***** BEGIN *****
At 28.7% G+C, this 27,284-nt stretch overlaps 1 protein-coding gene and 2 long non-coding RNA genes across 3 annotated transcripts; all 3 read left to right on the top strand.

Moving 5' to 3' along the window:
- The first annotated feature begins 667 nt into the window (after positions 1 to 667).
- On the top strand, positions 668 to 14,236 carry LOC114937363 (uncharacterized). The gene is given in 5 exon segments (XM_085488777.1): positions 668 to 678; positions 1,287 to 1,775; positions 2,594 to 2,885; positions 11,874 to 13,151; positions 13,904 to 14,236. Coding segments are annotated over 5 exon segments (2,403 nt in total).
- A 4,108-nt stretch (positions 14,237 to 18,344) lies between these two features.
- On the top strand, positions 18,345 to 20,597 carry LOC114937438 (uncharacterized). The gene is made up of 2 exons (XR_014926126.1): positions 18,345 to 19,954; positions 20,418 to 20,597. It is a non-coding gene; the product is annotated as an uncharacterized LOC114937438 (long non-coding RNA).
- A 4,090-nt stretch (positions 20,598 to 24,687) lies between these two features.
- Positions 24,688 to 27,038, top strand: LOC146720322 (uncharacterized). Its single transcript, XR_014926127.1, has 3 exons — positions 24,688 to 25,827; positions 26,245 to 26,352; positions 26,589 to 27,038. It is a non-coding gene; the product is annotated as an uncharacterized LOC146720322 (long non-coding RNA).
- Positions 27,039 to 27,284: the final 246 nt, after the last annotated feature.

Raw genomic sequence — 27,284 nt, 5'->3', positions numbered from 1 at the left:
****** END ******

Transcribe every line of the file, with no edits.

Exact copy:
At 28.7% G+C, this 27,284-nt stretch overlaps 1 protein-coding gene and 2 long non-coding RNA genes across 3 annotated transcripts; all 3 read left to right on the top strand.

Moving 5' to 3' along the window:
- The first annotated feature begins 667 nt into the window (after positions 1 to 667).
- On the top strand, positions 668 to 14,236 carry LOC114937363 (uncharacterized). The gene is given in 5 exon segments (XM_085488777.1): positions 668 to 678; positions 1,287 to 1,775; positions 2,594 to 2,885; positions 11,874 to 13,151; positions 13,904 to 14,236. Coding segments are annotated over 5 exon segments (2,403 nt in total).
- A 4,108-nt stretch (positions 14,237 to 18,344) lies between these two features.
- On the top strand, positions 18,345 to 20,597 carry LOC114937438 (uncharacterized). The gene is made up of 2 exons (XR_014926126.1): positions 18,345 to 19,954; positions 20,418 to 20,597. It is a non-coding gene; the product is annotated as an uncharacterized LOC114937438 (long non-coding RNA).
- A 4,090-nt stretch (positions 20,598 to 24,687) lies between these two features.
- Positions 24,688 to 27,038, top strand: LOC146720322 (uncharacterized). Its single transcript, XR_014926127.1, has 3 exons — positions 24,688 to 25,827; positions 26,245 to 26,352; positions 26,589 to 27,038. It is a non-coding gene; the product is annotated as an uncharacterized LOC146720322 (long non-coding RNA).
- Positions 27,039 to 27,284: the final 246 nt, after the last annotated feature.

Raw genomic sequence — 27,284 nt, 5'->3', positions numbered from 1 at the left: